Today’s guest picture comes from my sister Susan. She came across this very colourful boundary to a restaurant’s outside seating area and knowing that I like fuchsias, sent me the picture.
It was another very sunny day here but not quite as warm as the last two days, presaging a slight change in the weather but probably not enough to bring some much needed rain in any quantity.
Our two resident blackbirds are busy morning, noon and night pecking at the lawn for food for their young.
The garage clematis is showing more flowers every day but is still not near its full glory…
…unlike the Japanese azalea which is opening flowers at a great rate…
…and contributing to a colourful display along the back path.
I sat down for a moment or two on our new bench and enjoyed a purple patch with a perennial wallflower on one side…
…and many alliums on the other.
Sandy is away on holiday at the moment so I got the chance to act as fill in feeder filler at the Moorland Project hide. I went up on my slow bike, stopping as is compulsory on a sunny day, to admire Skippers Bridge yet again..
…and noting wild flowers on my way, including Pyrenean valerian, ajuga and another outbreak of wild garlic.
The back roads are delightful at the moment and the grass roof on the hide is growing very well.
As I filled the feeders, two pheasants were squaring off with a good deal of feather flapping and barking…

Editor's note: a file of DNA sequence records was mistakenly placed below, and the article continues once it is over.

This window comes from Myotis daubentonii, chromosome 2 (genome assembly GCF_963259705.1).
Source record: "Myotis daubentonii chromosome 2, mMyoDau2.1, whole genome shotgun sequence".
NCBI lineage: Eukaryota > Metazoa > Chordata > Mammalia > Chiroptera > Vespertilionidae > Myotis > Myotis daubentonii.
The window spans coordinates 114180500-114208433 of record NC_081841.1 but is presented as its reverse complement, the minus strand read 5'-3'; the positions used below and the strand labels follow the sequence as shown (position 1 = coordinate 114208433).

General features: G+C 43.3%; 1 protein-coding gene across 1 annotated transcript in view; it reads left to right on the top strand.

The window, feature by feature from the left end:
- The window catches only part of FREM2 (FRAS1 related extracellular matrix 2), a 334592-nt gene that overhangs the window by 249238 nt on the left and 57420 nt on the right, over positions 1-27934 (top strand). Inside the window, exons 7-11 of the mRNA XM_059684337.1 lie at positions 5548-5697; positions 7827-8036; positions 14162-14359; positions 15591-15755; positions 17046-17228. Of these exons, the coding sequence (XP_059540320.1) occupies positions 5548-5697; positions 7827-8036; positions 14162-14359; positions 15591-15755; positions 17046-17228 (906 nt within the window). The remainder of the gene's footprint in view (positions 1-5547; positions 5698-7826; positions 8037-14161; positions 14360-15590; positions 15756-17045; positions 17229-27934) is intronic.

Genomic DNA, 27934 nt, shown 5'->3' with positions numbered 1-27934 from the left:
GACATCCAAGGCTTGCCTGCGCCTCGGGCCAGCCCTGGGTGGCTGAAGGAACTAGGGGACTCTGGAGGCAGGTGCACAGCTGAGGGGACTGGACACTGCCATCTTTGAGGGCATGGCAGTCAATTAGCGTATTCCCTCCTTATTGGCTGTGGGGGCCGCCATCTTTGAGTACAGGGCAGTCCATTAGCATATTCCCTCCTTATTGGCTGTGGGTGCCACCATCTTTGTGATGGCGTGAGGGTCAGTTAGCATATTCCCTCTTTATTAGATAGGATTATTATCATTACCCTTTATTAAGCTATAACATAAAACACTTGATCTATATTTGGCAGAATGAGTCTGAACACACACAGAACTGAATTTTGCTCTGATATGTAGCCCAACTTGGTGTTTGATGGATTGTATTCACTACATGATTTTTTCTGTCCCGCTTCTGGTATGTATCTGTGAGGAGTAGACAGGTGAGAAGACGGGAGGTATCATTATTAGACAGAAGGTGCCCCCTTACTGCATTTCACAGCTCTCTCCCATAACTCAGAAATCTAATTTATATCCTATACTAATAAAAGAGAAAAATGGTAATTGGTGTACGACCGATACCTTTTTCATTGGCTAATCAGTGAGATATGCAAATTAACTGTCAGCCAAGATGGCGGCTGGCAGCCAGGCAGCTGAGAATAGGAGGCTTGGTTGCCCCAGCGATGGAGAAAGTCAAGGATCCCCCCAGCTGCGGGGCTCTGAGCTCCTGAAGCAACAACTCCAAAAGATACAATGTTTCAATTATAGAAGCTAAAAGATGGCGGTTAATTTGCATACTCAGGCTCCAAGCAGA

…and this was the champion of the day.
I sat in the hide for a while with a fellow bird watcher but there was not a lot of birds to watch apart from siskins.
I did notice a coal tit…
…and was pleased to have a brief visit from a greater spotted woodpecker.
When I left the hide, I cycled down the hill to see how the road repairs are coming on. The repaired road has been completed and and surfaced so it won’t be long now until the traffic can start to flow again. After several years of being closed, it will not be too soon.
On my way home, I passed a patch of what I think must be horsetail. It had a fine contrast between its spear like head and a rather frilly tutu further down the stem.
When I got home, Mrs Tootlepedal was busy in the garden. We are going on a short holiday next week and she has a lot to do to get everything in order before we go. I watered the strawberries as the vegetable garden is very dry and also gave the compost in Bin A a good soaking to help the decomposition.
The sunshine is bringing the flowers on well.
…and a rook popped in to enjoy the colour.
After lunch, Mrs Tootlepedal went off to do some business in the town and I was sitting doing the crossword when a neighbour knocked on the door to say that we had a visitor.
The partridge was back on our windowsill.
It stayed there for most of the afternoon, moving off at one time, only to return to another sill later in the day.
I was somewhat jiggered by sore feet and asthma after I got back from cycling up to the hide and spent the rest of the day very quietly, wasting immense amounts of time at the computer which wouldn’t behave properly so I couldn’t even get useful things done.
In the end I cheered myself up by taking up Mrs Tootlepedal’s suggestion to make some ginger biscuits. They came out well.
She continued to work in the garden and at one stage disturbed an ant colony which was hiding under some black polythene covering a potential seed bed. The ants got to work straight away in moving some large capsules, which I presume are eggs. Before too long they had cleared the site and found a new home.
As I sat at my computer trying to work, the partridge kept an eye on me.
Mrs Tootlepedal took it some seed and water.
The day drifted to a close but I felt a lot better by the evening than I had in the morning and afternoon which was a relief.
The flying birds of the day are two swallows. I saw them heading for holes in the bank of the Esk as I came back from my morning cycle ride.